FCW Insider

Blog archive

Four years later...

The chairman and vice-chairman of the 9/11 Commission were on Meet the Press on Sunday and made it clear that there is much to do -- as if Katrina didn't demonstrate that very clearly. But many of the commission's priorities are technology related, including spectrum allocation and communications and unifying the terrorist watch list. Others, such as streamlining the legislative oversight and budget process, will merely impact IT programs.

I have been impressed that the commission has fought to remain relevant -- to avoid being one of those documents that makes recommendations and then gets put on the shelf for those of us in the media and lawmakers in Congress to point to when things go wrong again.

But it was this moment in Russert's interview that I perhaps enjoyed the most:

MR. HAMILTON: See, the key problem here is making hard choices. What we do is continue to talk about hard choices. We don't make the hard choices, and the hard choices require us to do what Tom said, and that is make distinctions, the priorities: This needs to be protected, that we don't have sufficient funds to protect.


There are all sorts of battling priorities out there and it is so difficult to lay them out because the moment you do, something else comes up... but how often to influential people acknowledge that difficult task.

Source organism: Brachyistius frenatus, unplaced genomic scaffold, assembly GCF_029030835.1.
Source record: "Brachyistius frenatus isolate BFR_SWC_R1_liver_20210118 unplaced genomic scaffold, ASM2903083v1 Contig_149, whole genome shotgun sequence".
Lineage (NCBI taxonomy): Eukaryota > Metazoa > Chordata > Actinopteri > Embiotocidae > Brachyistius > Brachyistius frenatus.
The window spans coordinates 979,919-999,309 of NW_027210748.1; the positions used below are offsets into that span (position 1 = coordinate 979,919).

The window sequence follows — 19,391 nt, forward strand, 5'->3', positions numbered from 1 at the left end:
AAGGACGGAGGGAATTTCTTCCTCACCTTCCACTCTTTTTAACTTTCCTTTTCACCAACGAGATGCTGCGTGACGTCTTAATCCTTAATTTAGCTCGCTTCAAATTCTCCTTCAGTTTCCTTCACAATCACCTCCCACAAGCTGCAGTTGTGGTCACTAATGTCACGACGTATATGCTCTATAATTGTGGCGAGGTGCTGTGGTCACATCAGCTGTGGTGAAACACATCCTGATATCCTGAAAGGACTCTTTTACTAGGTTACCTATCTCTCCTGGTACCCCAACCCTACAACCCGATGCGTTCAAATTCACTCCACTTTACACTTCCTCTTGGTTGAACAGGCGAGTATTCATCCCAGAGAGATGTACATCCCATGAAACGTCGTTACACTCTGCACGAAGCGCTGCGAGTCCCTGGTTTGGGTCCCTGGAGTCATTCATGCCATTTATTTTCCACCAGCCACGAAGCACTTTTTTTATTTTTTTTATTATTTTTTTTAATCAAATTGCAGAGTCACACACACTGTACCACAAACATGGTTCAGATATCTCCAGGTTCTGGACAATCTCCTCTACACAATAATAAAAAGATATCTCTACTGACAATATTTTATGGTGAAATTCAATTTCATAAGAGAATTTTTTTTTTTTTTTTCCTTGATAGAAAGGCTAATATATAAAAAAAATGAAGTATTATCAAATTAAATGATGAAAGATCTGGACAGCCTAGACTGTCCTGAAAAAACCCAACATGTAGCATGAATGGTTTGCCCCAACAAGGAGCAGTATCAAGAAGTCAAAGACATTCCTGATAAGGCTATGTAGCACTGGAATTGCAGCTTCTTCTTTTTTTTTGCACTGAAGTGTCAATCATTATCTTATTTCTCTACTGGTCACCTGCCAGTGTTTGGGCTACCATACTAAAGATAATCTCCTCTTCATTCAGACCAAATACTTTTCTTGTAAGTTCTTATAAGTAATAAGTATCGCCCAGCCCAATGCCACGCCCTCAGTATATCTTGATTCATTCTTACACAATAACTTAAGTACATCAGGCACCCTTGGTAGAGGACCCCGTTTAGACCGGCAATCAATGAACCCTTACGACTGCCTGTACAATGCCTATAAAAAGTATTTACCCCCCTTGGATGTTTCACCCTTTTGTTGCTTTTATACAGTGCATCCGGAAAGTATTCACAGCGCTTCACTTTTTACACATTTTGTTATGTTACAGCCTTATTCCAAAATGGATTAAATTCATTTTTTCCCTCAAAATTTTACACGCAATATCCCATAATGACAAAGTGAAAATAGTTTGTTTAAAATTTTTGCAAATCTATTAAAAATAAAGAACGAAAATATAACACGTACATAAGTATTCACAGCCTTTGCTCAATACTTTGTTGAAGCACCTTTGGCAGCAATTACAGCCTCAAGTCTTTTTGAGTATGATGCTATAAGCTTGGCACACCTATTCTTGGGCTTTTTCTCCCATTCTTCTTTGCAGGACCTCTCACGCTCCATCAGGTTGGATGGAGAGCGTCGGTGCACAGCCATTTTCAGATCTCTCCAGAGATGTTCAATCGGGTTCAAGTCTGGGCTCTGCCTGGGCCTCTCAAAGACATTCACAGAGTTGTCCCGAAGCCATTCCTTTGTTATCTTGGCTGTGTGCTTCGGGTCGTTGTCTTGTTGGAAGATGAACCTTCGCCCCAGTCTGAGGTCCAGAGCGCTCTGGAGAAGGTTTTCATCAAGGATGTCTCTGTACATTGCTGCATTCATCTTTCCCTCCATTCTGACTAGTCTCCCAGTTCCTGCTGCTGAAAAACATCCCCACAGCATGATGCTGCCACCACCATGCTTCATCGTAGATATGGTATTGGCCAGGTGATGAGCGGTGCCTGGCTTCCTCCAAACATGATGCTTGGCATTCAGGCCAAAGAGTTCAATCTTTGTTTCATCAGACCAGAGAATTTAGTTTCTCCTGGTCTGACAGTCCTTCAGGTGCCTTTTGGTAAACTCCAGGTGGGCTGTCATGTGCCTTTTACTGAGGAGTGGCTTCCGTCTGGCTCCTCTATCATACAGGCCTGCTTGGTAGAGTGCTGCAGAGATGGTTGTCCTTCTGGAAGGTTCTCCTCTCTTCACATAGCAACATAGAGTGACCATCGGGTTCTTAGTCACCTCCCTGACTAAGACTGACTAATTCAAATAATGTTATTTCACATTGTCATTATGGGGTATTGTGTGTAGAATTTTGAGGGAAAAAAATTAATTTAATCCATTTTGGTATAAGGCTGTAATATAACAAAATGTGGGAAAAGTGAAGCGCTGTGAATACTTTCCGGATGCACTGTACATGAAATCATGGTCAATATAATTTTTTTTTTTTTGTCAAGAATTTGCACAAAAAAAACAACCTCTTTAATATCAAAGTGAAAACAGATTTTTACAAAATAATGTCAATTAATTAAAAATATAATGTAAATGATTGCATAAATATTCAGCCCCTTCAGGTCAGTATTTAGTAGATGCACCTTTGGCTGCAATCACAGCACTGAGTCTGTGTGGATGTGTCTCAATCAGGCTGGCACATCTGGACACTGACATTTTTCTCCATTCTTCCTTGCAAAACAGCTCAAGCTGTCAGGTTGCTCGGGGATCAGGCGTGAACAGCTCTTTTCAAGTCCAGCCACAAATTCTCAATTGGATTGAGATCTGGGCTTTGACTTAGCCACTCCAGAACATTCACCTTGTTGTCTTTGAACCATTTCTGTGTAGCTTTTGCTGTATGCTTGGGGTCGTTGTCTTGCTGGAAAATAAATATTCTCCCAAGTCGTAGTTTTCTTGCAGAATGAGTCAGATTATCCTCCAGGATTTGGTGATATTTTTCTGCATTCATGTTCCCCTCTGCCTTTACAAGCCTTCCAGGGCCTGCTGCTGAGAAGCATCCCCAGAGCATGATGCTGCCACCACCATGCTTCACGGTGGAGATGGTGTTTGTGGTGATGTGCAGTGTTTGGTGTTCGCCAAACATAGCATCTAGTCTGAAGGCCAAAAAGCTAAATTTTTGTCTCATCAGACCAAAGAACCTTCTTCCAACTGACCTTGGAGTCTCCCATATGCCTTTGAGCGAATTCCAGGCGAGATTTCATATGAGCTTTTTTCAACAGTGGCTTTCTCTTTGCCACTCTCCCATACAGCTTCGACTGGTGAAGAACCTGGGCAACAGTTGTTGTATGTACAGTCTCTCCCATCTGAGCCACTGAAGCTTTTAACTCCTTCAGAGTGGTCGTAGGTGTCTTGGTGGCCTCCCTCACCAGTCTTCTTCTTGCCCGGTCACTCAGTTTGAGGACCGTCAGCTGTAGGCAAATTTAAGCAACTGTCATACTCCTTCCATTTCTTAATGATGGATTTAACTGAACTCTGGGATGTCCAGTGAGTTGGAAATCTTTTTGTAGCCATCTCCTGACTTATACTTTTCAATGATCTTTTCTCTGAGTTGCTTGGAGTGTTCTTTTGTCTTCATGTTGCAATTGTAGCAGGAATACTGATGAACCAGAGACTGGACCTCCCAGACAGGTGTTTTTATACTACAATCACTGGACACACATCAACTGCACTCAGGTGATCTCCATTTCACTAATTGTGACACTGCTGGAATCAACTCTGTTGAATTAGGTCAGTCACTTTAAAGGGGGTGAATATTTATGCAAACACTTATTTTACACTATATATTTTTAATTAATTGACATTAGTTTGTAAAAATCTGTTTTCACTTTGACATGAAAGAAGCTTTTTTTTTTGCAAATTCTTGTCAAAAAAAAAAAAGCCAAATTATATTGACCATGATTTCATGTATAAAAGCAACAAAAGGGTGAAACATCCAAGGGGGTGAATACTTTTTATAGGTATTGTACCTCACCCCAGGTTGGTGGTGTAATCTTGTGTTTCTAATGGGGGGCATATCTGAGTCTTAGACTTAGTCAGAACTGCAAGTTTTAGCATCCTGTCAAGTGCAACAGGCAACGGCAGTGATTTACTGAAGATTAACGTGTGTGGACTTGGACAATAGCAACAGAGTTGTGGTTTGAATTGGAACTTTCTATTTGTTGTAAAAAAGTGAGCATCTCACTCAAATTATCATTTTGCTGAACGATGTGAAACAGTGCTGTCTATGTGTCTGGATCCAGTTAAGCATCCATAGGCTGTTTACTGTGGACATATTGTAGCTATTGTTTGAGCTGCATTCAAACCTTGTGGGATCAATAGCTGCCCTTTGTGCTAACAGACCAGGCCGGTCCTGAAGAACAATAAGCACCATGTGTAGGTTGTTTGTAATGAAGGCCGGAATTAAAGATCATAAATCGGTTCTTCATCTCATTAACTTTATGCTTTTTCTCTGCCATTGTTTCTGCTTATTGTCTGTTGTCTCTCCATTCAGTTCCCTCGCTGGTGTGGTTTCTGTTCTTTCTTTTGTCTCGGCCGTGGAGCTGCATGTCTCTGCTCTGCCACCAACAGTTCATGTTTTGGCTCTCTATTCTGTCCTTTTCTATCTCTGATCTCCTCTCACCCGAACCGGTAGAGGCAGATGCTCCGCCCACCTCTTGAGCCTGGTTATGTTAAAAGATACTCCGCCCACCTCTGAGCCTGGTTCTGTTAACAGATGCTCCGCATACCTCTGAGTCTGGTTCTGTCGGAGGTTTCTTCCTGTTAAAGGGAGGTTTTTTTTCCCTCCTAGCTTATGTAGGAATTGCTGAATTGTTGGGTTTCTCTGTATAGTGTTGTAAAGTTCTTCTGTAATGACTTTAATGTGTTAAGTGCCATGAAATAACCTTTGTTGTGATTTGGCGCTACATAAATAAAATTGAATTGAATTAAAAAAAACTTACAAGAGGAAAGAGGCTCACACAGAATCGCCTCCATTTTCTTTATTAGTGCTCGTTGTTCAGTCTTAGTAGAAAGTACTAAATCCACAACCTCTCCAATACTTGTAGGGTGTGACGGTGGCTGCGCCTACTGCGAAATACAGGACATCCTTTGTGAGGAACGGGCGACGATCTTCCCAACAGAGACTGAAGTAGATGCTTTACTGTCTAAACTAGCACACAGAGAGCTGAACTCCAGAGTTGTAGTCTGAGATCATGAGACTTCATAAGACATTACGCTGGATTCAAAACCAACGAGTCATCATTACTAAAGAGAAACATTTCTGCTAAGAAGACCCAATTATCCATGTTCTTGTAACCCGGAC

By the way, if you did not read the commission's final report, it is well worth reading... and could influence your priorities.

And interesting aside: If you go to the 9/11 Commission's home page, you will find this:

This web site was frozen on September 20, 2004 at 12:00 AM, EDT. It is now a Federal record managed by the National Archives and Records Administration. External links were active as of that date and time. For technical issues, contact webprogram@nara.gov. For questions about the web site, contact legislative.archives@nara.gov.


I've never seen that before.

Posted by Christopher Dorobek on Dec 04, 2005 at 12:15 PM


Featured

  • Cybersecurity

    DHS floats 'collective defense' model for cybersecurity

    Homeland Security Secretary Kirstjen Nielsen wants her department to have a more direct role in defending the private sector and critical infrastructure entities from cyberthreats.

  • Defense
    Defense Secretary James Mattis testifies at an April 12 hearing of the House Armed Services Committee.

    Mattis: Cloud deal not tailored for Amazon

    On Capitol Hill, Defense Secretary Jim Mattis sought to quell "rumors" that the Pentagon's planned single-award cloud acquisition was designed with Amazon Web Services in mind.

  • Census
    shutterstock image

    2020 Census to include citizenship question

    The Department of Commerce is breaking with recent practice and restoring a question about respondent citizenship last used in 1950, despite being urged not to by former Census directors and outside experts.

Stay Connected

FCW Update

Sign up for our newsletter.

I agree to this site's Privacy Policy.